Then there is our local book store, its reading room bisected by an aquarium and filled with parents and kids every hour of the day. The adjoining bistro sells snacks you can bring to munch on and a ready supply of milk to diffuse any disappointment. Even the local Barnes and Noble gets it. It's here that my daughter developed her love affair with trains around the Thomas table, and the combination of a Starbucks and a spotless restroom make this one a no-brainer.
But best of all was the new Selfridges in Birmingham, England. It seemed at first blush that the husband-and-wife team of architects at Future Systems had designed the main floor as an homage to their own house, a space conceived around the shared experiences of familial life. At the very least the informality of that domestic model was infused throughout the environment.
And so my daughter spent two delightful hours romping from apparel to shoes to a miniature fire truck adjacent to some welcome seating. Store employees allayed our fears as they dutifully followed her trail of destruction, setting things right at every turn and even forgiving her conspicuous consumption of the candy display. All was crowned by lunch in a communal food court in the center of the store with tables at two heights and kids portions abounding in all manner of gourmet options (no chicken nuggets, no mini pizzas).
Toys are supposed to be fun. By proxy, shopping for toys is supposed to be fun. We enjoyed this store so much because we all had fun. And we didn't even buy anything!
Now, imagine a toy store with this kind of ambiance — where both parents and kids can be entertained. And don't just stop with the store, consider the products. Selfridges was also filled with alternatives for parents who care about what their kids buy, the strongest brands in the kids market today are those offering this kind of variety.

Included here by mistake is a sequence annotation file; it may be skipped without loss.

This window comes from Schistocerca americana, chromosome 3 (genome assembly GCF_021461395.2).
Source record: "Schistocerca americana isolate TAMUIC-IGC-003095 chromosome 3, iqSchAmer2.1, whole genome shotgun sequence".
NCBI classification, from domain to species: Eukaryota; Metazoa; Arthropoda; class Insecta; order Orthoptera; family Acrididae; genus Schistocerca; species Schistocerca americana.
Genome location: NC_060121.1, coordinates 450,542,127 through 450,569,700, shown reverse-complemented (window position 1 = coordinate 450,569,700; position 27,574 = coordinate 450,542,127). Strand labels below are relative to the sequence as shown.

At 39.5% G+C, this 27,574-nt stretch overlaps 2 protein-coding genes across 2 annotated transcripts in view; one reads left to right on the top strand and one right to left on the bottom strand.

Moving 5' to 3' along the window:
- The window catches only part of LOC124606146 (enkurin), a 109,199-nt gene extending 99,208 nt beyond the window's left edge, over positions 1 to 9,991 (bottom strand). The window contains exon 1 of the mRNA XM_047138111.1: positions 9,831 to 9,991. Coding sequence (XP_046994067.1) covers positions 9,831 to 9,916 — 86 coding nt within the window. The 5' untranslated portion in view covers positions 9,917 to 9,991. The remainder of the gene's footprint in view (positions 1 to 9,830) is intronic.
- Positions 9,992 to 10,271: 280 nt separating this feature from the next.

Of course it's not all bad. A few months back, there was a glimmer of hope as the folks at Toys R Us announced Geoffrey. And boy did we hold our breath. Billed as a store for kids and their moms (they do have dads as well you know) this sounded like the answer to our prayers. Finally, or so it appeared, a toy retailer who got it.
Until, of course, we saw Geoffrey: floor decals, bright cheery graphics and acid colors. Another kid-sized concept spoon-fed to the adults who shop there. The concept was correct — but not the execution. Embrace both your consumers. But please, can we do it without the purple?
Vice president and creative director of Cincinnati-based FRCH Design Worldwide.
KB Toys and FAO Inc. are bankrupt; now Toys R Us is on the skids. And Wal-Mart is walking away with the lion's share of toy sales.
Toys R Us' Geoffrey concept was supposed to be kid- and parent-friendly, but the design failed to live up to expectations.